The Rise of Litigation Funding and Medical Funding in Personal Injury and Product Liability Lawsuits

The Rise of Litigation Funding and Medical Funding in Personal Injury and Product Liability Lawsuits

The Rise of Litigation Funding and Medical Funding in Personal Injury and Product Liability Lawsuits 150 150 Avalon Health Economics LLC

Cases involving personal injury and product liability increasingly feature the use of third-party litigation financing, wherein a medical funding or medical financing company (referred to interchangeably hereafter as “MFCs”) has undertaken responsibility to pay providers for services rendered (i.e., post-incident but not including alleged future care). Although the specific structure and form of MFC arrangements vary, in general these arrangements involve a third-party entity assuming responsibility for payment of medical services.[1] These arrangements are most often observed in personal injury cases where the MFC receives a percentage of the damages amount resulting from a settlement (or post-trial verdict) or a compounding interest payment on amounts owed. MFCs have also been observed in mass tort product liability cases.[2] Nominally, proponents submit that these arrangements improve access to care for those with injuries, care that they allegedly may not have otherwise been able to obtain in the absence of third-party funding. There has been considerable growth in the MFC industry, with reports of approximately 30% growth in the number of requests from 2017 to 2021.[3] Though these arrangements have generally been considered legal, several serious concerns have been raised by observers and experts, and such concerns have led to numerous calls to further regulate MFCs, which currently operate with virtually no oversight.[4] Specifically, there are four serious concerns with MFCs, each of which is discussed below.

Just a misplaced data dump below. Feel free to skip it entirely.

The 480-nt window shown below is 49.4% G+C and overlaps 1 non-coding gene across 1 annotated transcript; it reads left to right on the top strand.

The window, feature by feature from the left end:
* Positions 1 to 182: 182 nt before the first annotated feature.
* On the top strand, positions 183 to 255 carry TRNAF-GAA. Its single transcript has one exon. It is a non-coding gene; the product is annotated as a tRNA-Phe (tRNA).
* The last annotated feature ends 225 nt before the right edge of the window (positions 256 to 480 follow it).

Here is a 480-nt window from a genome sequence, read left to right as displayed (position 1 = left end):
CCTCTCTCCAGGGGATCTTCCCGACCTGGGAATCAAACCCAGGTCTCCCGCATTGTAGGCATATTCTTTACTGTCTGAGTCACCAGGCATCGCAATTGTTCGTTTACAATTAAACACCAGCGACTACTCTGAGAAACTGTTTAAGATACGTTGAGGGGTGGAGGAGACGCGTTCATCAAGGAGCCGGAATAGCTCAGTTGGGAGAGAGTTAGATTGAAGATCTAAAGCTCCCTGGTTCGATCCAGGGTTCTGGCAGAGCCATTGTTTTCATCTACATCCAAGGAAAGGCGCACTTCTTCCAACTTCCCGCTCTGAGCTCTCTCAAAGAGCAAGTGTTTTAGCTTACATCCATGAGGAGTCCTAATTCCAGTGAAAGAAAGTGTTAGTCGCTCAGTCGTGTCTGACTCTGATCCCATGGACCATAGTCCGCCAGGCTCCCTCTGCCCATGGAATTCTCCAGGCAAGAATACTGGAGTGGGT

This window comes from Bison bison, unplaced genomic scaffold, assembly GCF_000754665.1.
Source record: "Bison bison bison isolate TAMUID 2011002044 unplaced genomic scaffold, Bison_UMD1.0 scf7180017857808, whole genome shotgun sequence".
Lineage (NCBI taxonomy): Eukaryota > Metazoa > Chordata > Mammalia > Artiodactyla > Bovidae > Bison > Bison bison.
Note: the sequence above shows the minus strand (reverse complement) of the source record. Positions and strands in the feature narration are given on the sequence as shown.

First, the use of MFCs is largely an attempt on the part of plaintiffs to circumvent the reasonable value of medical expenses. Courts generally allow for damages equal to the “reasonable value,” “fair market value,” or “relative market value” of medical expenses to be recovered by plaintiffs in personal injury and product liability cases. In many cases, MFCs are used to obfuscate the reasonable value of incurred expenses and to otherwise circumvent courts’ rules regarding reasonable value, and in some cases result in financed amounts that far exceed providers’ UCR charges.[5] In cases where MFCs have been engaged, medical losses should continue to be based on the reasonable value of services rendered, regardless of the specifics of the MFC arrangement. In fact, MFCs are often the source of claims for inflated future medical expenses because past medical expenses are themselves inflated.

Second, the nominal justification for MFCs that they help improve access to care for injured individuals, is completely baseless and without merit. Due to the Affordable Care Act (“ACA”), rates of insurance in the U.S. general population have risen to 90%, and 91% among working individuals.[6] At the same time, the prevalence of serious injury in the U.S. population has declined significantly over the past decade, by as much as 20%.[7] The combination of increasing insurance coverage and decreasing injury incidence suggests that any “gaps in access” to health care by injured individuals would have narrowed substantially over the years, the same period over which MFCs increased in number and caseload. This strongly suggests that MFCs are not merely responding to some sort of problem in access to treatment; if they were, their caseloads would be declining not increasing. Indeed, observers have argued that the motivation for MFCs is, instead, strictly the ability to earn windfall profits from plaintiffs and defendants in personal injury litigation,[8] so much so that hedge funds seeking high returns on investment have become increasingly involved in litigation funding.[9] In addition, there is no evidence that MFCs provide financing of treatment that is not part of litigation, which again further undermines the credibility of their alleged mission to increase access to care.

Third, related to the previous concern, plaintiff attorneys and MFCs argue that the service is the only means through which injured persons can obtain treatment. This is simply not true. The typical MFC contract requires individuals (and their providers) not to submit claims to any third-party payers. Even in the absence of coverage, it is widely known that individuals can negotiate with health care providers.[10] Most providers will accept as payment in full amounts equal to or even lower than fair market or reasonable value and are likely to accept, as payment in full, amounts as low as their marginal costs (i.e., the lowest amount at which they can “cover” their costs).